EU police forces plan to build a network of national police facial recognition databases covering every member state, according to internal documents obtained by The Intercept.
The report from national police forces of 10 EU member states, led by Austria, called for new EU legislation that would enable this interconnected database to be created “as quickly as possible.” The document was circulated among officials last November. The Intercept reports that preparatory work on the legislation is already underway.
The report was produced as part of discussions to add facial images to the remit of the Prüm Convention, which currently allows member states to exchange DNA, fingerprints, and vehicle registration data.
It calls for Europol, the EU’s law enforcement agency, to play a role in exchanging biometric data with countries outside the block, raising concerns that the system could be connected to facial recognition databases in the US.
The US has been pushing hard to gain greater access to EU data since 2004, when the US Embassy in Brussels called for “a relationship that lets us join forces with EU members in combating crime and terrorism through expansive exchanges and sharing all forms of data, including personal data.”
[Read: Report: Trump offered Julian Assange a pardon in exchange for saying Russia didn’t hack the DNC]
The US already requires countries in its Visa Waiver Program — which include most EU member states — to adopt data-sharing agreements that allow their agencies to access one another’s fingerprint and DNA databases.
Edin Omanovic, the advocacy director of campaign group Privacy International, told The Intercept that there was a major risk of the system being used for illegal “politically motivated surveillance.”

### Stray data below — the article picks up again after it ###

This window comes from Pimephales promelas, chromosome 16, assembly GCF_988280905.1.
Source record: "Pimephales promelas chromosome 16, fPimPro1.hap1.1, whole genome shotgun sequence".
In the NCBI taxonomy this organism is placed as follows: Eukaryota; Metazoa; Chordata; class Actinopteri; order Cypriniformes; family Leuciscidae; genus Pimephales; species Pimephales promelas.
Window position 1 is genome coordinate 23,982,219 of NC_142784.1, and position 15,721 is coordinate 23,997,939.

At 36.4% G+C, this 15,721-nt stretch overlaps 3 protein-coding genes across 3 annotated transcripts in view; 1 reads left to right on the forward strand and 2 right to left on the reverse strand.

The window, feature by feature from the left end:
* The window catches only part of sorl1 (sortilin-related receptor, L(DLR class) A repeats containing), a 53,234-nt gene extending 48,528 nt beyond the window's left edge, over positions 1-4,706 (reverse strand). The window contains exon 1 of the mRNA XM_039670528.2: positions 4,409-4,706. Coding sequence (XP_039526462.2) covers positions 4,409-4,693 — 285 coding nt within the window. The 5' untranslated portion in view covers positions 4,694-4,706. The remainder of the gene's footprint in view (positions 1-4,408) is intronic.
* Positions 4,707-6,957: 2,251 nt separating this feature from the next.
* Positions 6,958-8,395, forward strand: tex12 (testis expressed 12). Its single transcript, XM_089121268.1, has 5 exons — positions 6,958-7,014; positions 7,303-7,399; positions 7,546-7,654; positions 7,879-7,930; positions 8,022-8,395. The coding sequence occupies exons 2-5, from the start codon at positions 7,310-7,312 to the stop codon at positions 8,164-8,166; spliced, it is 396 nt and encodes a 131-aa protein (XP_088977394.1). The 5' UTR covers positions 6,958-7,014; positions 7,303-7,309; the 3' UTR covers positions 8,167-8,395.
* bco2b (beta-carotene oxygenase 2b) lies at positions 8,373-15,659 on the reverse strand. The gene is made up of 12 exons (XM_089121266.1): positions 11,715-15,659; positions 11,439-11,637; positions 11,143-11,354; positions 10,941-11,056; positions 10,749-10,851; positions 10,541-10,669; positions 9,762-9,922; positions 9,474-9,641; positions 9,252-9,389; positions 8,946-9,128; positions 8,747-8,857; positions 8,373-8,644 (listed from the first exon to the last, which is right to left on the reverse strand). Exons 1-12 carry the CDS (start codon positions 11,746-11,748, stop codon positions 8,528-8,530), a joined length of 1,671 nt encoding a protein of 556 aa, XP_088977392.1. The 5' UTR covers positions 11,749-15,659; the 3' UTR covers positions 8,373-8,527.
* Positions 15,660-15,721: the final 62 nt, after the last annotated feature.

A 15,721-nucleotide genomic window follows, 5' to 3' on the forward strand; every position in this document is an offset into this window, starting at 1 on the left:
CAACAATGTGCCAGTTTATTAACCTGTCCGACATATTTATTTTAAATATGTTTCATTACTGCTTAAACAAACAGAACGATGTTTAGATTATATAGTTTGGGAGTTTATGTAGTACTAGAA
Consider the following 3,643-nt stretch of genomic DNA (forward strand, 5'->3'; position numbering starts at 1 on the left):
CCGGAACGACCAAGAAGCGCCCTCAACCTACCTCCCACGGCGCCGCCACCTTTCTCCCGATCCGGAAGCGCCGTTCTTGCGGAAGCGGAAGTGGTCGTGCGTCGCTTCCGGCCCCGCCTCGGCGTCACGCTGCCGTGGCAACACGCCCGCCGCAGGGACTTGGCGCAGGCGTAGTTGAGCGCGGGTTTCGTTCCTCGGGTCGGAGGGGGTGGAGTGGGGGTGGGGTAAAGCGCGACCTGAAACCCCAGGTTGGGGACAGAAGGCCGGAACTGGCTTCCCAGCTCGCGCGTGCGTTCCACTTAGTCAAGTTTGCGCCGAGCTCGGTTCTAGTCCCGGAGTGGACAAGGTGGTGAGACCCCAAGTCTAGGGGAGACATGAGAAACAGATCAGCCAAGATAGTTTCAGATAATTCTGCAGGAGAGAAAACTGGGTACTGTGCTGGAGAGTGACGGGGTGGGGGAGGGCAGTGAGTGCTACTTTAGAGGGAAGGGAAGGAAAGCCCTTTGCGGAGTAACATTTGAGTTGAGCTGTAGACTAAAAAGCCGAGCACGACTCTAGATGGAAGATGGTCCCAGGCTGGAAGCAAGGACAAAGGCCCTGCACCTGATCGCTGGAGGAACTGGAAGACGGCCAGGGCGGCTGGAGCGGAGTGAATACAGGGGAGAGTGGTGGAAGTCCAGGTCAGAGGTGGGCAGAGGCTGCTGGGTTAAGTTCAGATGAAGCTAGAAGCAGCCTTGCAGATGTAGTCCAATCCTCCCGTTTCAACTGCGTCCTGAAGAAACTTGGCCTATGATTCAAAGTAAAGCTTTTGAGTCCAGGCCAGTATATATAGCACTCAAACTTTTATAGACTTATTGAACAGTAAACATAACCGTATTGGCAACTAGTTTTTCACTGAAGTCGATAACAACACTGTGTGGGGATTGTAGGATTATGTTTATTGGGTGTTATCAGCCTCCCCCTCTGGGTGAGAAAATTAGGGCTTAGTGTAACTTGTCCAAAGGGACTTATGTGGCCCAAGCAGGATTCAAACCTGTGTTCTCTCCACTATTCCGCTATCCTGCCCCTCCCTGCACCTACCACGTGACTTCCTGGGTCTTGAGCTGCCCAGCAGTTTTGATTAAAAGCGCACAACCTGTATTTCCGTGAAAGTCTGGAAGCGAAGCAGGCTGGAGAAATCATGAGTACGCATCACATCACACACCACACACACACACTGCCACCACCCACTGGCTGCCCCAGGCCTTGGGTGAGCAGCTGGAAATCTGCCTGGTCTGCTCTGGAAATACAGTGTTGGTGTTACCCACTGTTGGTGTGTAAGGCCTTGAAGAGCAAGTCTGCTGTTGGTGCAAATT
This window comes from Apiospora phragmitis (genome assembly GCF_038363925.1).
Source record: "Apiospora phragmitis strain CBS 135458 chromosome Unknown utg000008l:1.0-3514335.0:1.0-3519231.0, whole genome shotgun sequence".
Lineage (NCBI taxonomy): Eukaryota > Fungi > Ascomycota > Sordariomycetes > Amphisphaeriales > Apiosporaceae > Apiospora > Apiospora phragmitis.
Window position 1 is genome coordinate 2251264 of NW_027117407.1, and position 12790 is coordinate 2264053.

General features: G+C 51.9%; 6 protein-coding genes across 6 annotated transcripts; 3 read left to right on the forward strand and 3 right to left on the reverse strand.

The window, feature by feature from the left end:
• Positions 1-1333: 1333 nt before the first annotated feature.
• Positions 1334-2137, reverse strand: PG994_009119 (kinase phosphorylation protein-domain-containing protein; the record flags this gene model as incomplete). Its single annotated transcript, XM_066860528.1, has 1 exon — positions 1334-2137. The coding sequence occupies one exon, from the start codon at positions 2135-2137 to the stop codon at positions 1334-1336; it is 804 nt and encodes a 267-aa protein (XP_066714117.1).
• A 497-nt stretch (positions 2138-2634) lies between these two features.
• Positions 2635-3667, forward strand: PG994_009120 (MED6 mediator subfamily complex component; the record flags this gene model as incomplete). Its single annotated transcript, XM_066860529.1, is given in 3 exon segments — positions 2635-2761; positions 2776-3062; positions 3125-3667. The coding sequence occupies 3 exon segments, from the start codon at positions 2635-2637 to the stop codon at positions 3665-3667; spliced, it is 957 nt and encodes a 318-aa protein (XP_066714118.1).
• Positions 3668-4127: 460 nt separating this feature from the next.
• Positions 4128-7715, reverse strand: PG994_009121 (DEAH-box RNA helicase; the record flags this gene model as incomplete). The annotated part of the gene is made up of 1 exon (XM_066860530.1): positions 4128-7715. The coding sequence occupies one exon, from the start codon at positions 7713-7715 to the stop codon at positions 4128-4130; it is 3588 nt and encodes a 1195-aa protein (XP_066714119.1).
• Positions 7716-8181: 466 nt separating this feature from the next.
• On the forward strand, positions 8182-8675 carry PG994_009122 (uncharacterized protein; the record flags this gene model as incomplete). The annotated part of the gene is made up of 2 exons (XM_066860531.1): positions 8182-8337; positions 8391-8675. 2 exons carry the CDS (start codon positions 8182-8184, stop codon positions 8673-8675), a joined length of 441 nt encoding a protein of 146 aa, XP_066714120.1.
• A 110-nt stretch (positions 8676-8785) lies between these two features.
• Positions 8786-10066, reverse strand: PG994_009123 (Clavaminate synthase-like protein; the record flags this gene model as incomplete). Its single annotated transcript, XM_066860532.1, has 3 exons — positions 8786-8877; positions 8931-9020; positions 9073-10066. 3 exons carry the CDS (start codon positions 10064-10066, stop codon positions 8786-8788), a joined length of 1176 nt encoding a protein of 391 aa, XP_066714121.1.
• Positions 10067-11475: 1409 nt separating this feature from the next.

“This is concerning on a national level and on a European level, especially as some EU countries veer towards more authoritarian governments,” he said.
EU changes tune on facial recognition
EU commissioners have publicly spoken out against the use of facial recognition, but recent reports suggest the bloc is taking a different approach in private.
The EU has dropped its plan to impose for a moratorium on the use of facial recognition and made little mention of the technology in a white paper on AI it published last week.
The report obtained by the Intercept shows that the EU has paid consultancy firm Deloitte €700,000 to explore changes to the Prüm system. A further €500,000 has been paid to a consortium of EU public agencies to map the bloc’s existing uses of facial recognition in criminal investigations with the aim of moving “towards the possible exchange of facial data,” according to a presentation on the project.
A separate internal EU police report on the exchange of drivers’ license data under Prüm noted that “a network of interconnected national registers can be regarded as a virtual European register.”
The police report touts the potential for using interlinked facial recognition databases to identify unknown suspects — but the privacy risks of such a system are alarming.
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